By Sherrie Li
By Falling James
By Amanda Lewis
By Amy Nicholson
By Amy Nicholson
By Jennifer Swann
By Scott Foundas
By Sherrie Li
”In many ways,“ says David Lander, ”I think the Gap was such a utopian world, it prepared us in no way for real show business.“ At underground KPPC there was no Q-bomb needed; they were on once a day, somewhere around 6 o’clock, for more or less 15 minutes. When their stint there ended in 1971 as part of a mass firing, they took their act to the stage and the recording studio, but ”after the radio it was an uphill fight.“ Their recollections of the final phase of the career suggest that This Is Spinal Tap is a record of firsthand experience. At their second gig, at the Troubadour, ”we learned we would be best advised not to use lavaliere microphones with long thick cords that we could trip over.“ (”It was like a licorice-whip festival,“ nods McKean.) At the Giant Pickle Barrel, a delicatessen-coffeehouse where, McKean remembers, ”to make it look more like a closed deli they turned off all the lights in the storefront,“ their only audience was the opening act. Not that it was all bad; in 1974, the summer of the Watergate finale, they played the Ash Grove for a month. ”It was a great time,“ says McKean. ”The day Nixon resigned, we had a sketch that night that opened with Harry as Nixon sitting on the floor putting trophies in a box and singing, The party‘s over . . .“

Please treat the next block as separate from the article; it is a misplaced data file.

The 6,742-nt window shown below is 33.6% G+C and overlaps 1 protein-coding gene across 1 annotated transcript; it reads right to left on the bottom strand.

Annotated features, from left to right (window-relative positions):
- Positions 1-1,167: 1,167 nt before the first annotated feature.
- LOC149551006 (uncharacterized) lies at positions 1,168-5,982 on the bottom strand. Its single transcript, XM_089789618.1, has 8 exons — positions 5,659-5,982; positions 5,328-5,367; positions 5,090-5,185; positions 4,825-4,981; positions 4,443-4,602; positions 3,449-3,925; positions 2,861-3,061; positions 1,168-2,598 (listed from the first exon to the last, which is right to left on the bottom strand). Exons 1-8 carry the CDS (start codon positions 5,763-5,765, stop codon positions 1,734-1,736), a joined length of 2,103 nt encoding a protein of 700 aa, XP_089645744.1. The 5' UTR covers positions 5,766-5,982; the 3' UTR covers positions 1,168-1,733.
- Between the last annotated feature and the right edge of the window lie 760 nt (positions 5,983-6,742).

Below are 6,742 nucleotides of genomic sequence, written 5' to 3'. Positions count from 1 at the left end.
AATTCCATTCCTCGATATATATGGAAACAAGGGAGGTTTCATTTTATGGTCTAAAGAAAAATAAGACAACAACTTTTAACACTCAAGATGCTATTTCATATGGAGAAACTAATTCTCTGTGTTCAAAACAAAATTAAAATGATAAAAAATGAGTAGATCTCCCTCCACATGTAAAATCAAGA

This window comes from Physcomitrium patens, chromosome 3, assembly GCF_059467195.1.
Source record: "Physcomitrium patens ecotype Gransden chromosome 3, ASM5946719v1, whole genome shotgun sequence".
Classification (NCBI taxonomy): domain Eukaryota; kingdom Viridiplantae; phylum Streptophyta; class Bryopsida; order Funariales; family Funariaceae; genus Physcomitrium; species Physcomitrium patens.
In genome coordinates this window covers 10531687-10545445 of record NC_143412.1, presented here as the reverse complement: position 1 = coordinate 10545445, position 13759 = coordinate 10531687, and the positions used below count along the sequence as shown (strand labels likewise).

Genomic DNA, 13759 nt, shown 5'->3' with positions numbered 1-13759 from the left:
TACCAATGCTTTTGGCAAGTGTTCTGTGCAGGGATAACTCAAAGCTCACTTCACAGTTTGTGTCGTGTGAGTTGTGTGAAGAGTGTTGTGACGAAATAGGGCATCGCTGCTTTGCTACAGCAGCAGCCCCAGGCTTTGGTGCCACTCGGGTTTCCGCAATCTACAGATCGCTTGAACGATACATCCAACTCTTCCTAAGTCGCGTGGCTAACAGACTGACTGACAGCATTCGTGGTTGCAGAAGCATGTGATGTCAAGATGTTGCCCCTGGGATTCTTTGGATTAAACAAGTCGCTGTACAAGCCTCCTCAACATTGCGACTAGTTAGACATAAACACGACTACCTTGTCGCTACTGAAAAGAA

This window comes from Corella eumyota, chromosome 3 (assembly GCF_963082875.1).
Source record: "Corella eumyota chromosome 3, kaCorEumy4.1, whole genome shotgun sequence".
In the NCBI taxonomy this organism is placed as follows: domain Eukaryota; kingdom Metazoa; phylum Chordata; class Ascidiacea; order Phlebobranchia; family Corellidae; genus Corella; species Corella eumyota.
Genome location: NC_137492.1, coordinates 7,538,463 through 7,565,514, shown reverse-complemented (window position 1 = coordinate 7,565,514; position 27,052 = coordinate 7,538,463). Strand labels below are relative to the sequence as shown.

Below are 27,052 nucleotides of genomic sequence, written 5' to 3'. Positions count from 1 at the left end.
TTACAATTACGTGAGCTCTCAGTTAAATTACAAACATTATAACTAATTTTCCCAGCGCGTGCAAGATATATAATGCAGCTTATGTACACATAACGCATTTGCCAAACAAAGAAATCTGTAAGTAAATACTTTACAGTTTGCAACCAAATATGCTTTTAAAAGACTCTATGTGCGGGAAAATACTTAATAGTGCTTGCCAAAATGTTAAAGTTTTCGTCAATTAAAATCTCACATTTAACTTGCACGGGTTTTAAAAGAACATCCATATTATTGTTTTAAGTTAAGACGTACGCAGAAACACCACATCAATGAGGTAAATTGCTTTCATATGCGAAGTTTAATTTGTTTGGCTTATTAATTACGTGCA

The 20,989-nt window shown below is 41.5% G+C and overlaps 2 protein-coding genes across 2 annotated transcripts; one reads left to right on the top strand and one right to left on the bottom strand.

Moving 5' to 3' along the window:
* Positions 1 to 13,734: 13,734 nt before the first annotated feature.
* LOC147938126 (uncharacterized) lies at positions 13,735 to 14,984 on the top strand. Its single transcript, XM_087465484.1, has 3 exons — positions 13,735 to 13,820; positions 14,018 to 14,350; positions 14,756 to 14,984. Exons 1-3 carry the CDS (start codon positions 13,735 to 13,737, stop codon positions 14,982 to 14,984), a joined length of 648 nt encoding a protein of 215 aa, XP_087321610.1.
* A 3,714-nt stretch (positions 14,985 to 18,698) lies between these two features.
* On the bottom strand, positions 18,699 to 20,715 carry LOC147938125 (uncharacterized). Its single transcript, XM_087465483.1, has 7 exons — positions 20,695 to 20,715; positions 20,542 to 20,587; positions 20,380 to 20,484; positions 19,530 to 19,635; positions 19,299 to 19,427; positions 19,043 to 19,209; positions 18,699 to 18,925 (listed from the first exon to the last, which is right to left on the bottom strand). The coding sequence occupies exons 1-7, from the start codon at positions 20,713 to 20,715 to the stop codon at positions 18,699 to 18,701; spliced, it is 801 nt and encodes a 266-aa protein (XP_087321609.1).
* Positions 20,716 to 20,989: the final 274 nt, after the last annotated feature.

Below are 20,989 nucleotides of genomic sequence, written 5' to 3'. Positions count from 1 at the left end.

They produced occasional specials for KMET-FM, and there was talk of a regular spot, but, says Shearer, the station ”went with a ’hip newscast‘ style, which was basically just stories about rock music and drugs.“ Their relationship with their record company mysteriously soured; they were pelted with oranges. ”It was all boulders and no road after a while.“ And little money. Lander recalls ”people like Jim Brooks coming to see us, people who were producing real [television] shows, and they would come backstage and say, ’I‘d love to use you on our show, but I don’t want to break up the Gap.‘ And it was almost like, ’Fuck you! Break up the fucking Gap.‘“
Beebe, who died of lung cancer last year, left the group in 1975 to return to radio, and a year later, in Shearer’s words, ”the group left the group.“ Bigger if not necessarily better things came along -- Laverne and Shirley. Spinal Tap. Unsatisfactory stints on Saturday Night Live. Those aforementioned credits too numerous to mention. Their reunion this week comes two years after one at HBO‘s Comedy Arts Festival in Aspen, where, Shearer says, ”a lot of people who had heard about us and never seen us were in the audience, and it was a gratifying moment.“ At the Museum of Television and Radio, the Gap redux will perform live and play old audio- and videotapes (including a takeoff on Tom Snyder’s show, performed on Tom Snyder‘s show). Questions will be fielded, answers given. Honor ultimately accorded. There will be no oranges.
Join My Voice Nation for free stuff, film info & more!
Find everything you're looking for in your city
Find the best happy hour deals in your city
Get today's exclusive deals at savings of anywhere from 50-90%
Check out the hottest list of places and things to do around your city